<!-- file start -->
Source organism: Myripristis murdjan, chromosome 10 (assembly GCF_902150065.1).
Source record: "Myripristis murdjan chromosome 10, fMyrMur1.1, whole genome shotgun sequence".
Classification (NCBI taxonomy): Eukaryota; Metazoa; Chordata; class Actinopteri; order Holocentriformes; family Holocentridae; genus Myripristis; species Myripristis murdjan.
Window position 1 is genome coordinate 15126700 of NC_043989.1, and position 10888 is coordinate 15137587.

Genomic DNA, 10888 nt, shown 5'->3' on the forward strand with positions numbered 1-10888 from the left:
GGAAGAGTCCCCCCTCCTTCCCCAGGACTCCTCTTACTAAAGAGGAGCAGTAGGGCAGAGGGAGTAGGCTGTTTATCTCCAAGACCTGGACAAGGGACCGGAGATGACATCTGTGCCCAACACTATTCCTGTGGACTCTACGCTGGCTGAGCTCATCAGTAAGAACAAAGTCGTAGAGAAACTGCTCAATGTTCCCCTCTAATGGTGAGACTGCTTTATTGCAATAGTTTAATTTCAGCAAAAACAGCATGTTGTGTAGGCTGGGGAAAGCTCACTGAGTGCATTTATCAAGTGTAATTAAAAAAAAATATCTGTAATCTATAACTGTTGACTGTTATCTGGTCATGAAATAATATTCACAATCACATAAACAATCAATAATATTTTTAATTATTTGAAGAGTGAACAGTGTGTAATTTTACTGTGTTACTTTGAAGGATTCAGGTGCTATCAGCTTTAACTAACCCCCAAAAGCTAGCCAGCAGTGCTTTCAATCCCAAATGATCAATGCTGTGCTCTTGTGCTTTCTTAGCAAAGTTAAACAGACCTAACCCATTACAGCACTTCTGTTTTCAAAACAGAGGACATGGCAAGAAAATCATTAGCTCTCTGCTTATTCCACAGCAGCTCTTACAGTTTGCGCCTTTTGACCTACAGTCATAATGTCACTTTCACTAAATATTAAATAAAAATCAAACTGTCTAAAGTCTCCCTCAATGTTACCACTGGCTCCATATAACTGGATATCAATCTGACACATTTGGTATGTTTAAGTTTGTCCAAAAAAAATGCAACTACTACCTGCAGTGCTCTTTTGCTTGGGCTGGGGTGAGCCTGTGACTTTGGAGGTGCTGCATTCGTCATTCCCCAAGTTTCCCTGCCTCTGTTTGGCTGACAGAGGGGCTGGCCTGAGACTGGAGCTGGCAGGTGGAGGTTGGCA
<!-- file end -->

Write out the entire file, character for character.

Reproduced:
Source organism: Myripristis murdjan, chromosome 10 (assembly GCF_902150065.1).
Source record: "Myripristis murdjan chromosome 10, fMyrMur1.1, whole genome shotgun sequence".
Classification (NCBI taxonomy): Eukaryota; Metazoa; Chordata; class Actinopteri; order Holocentriformes; family Holocentridae; genus Myripristis; species Myripristis murdjan.
Window position 1 is genome coordinate 15126700 of NC_043989.1, and position 10888 is coordinate 15137587.

Genomic DNA, 10888 nt, shown 5'->3' on the forward strand with positions numbered 1-10888 from the left:
GGAAGAGTCCCCCCTCCTTCCCCAGGACTCCTCTTACTAAAGAGGAGCAGTAGGGCAGAGGGAGTAGGCTGTTTATCTCCAAGACCTGGACAAGGGACCGGAGATGACATCTGTGCCCAACACTATTCCTGTGGACTCTACGCTGGCTGAGCTCATCAGTAAGAACAAAGTCGTAGAGAAACTGCTCAATGTTCCCCTCTAATGGTGAGACTGCTTTATTGCAATAGTTTAATTTCAGCAAAAACAGCATGTTGTGTAGGCTGGGGAAAGCTCACTGAGTGCATTTATCAAGTGTAATTAAAAAAAAATATCTGTAATCTATAACTGTTGACTGTTATCTGGTCATGAAATAATATTCACAATCACATAAACAATCAATAATATTTTTAATTATTTGAAGAGTGAACAGTGTGTAATTTTACTGTGTTACTTTGAAGGATTCAGGTGCTATCAGCTTTAACTAACCCCCAAAAGCTAGCCAGCAGTGCTTTCAATCCCAAATGATCAATGCTGTGCTCTTGTGCTTTCTTAGCAAAGTTAAACAGACCTAACCCATTACAGCACTTCTGTTTTCAAAACAGAGGACATGGCAAGAAAATCATTAGCTCTCTGCTTATTCCACAGCAGCTCTTACAGTTTGCGCCTTTTGACCTACAGTCATAATGTCACTTTCACTAAATATTAAATAAAAATCAAACTGTCTAAAGTCTCCCTCAATGTTACCACTGGCTCCATATAACTGGATATCAATCTGACACATTTGGTATGTTTAAGTTTGTCCAAAAAAAATGCAACTACTACCTGCAGTGCTCTTTTGCTTGGGCTGGGGTGAGCCTGTGACTTTGGAGGTGCTGCATTCGTCATTCCCCAAGTTTCCCTGCCTCTGTTTGGCTGACAGAGGGGCTGGCCTGAGACTGGAGCTGGCAGGTGGAGGTTGGCA